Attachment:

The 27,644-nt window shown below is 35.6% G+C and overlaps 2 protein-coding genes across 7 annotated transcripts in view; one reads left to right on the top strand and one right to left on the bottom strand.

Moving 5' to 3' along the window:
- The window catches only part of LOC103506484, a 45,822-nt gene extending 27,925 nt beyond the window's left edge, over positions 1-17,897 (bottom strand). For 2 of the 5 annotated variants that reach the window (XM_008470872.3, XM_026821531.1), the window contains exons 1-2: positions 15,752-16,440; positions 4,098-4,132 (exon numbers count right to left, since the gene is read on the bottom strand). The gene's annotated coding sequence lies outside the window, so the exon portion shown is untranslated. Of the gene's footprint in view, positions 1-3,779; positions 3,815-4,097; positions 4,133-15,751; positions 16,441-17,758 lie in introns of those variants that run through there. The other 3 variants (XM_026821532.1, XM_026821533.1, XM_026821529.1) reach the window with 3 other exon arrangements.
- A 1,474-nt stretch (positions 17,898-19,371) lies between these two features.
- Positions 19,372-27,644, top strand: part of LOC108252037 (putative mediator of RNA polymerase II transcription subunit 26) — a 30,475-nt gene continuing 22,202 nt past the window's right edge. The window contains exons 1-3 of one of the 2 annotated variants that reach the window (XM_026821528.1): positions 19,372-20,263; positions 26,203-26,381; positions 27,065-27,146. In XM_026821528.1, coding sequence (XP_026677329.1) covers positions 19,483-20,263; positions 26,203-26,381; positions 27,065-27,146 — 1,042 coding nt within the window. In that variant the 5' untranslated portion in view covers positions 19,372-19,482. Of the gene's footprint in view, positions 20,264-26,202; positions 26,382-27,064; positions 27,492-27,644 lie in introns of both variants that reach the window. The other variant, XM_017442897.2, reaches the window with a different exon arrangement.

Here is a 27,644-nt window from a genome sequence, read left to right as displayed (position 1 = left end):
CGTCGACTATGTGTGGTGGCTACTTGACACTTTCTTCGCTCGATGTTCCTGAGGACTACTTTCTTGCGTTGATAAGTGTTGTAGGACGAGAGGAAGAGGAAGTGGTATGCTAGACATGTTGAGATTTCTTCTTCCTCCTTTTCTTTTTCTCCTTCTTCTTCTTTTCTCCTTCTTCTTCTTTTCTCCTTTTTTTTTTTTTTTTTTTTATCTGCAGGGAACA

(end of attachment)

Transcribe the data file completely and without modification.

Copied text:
The 27,644-nt window shown below is 35.6% G+C and overlaps 2 protein-coding genes across 7 annotated transcripts in view; one reads left to right on the top strand and one right to left on the bottom strand.

Moving 5' to 3' along the window:
- The window catches only part of LOC103506484, a 45,822-nt gene extending 27,925 nt beyond the window's left edge, over positions 1-17,897 (bottom strand). For 2 of the 5 annotated variants that reach the window (XM_008470872.3, XM_026821531.1), the window contains exons 1-2: positions 15,752-16,440; positions 4,098-4,132 (exon numbers count right to left, since the gene is read on the bottom strand). The gene's annotated coding sequence lies outside the window, so the exon portion shown is untranslated. Of the gene's footprint in view, positions 1-3,779; positions 3,815-4,097; positions 4,133-15,751; positions 16,441-17,758 lie in introns of those variants that run through there. The other 3 variants (XM_026821532.1, XM_026821533.1, XM_026821529.1) reach the window with 3 other exon arrangements.
- A 1,474-nt stretch (positions 17,898-19,371) lies between these two features.
- Positions 19,372-27,644, top strand: part of LOC108252037 (putative mediator of RNA polymerase II transcription subunit 26) — a 30,475-nt gene continuing 22,202 nt past the window's right edge. The window contains exons 1-3 of one of the 2 annotated variants that reach the window (XM_026821528.1): positions 19,372-20,263; positions 26,203-26,381; positions 27,065-27,146. In XM_026821528.1, coding sequence (XP_026677329.1) covers positions 19,483-20,263; positions 26,203-26,381; positions 27,065-27,146 — 1,042 coding nt within the window. In that variant the 5' untranslated portion in view covers positions 19,372-19,482. Of the gene's footprint in view, positions 20,264-26,202; positions 26,382-27,064; positions 27,492-27,644 lie in introns of both variants that reach the window. The other variant, XM_017442897.2, reaches the window with a different exon arrangement.

Here is a 27,644-nt window from a genome sequence, read left to right as displayed (position 1 = left end):
CGTCGACTATGTGTGGTGGCTACTTGACACTTTCTTCGCTCGATGTTCCTGAGGACTACTTTCTTGCGTTGATAAGTGTTGTAGGACGAGAGGAAGAGGAAGTGGTATGCTAGACATGTTGAGATTTCTTCTTCCTCCTTTTCTTTTTCTCCTTCTTCTTCTTTTCTCCTTCTTCTTCTTTTCTCCTTTTTTTTTTTTTTTTTTTTATCTGCAGGGAACA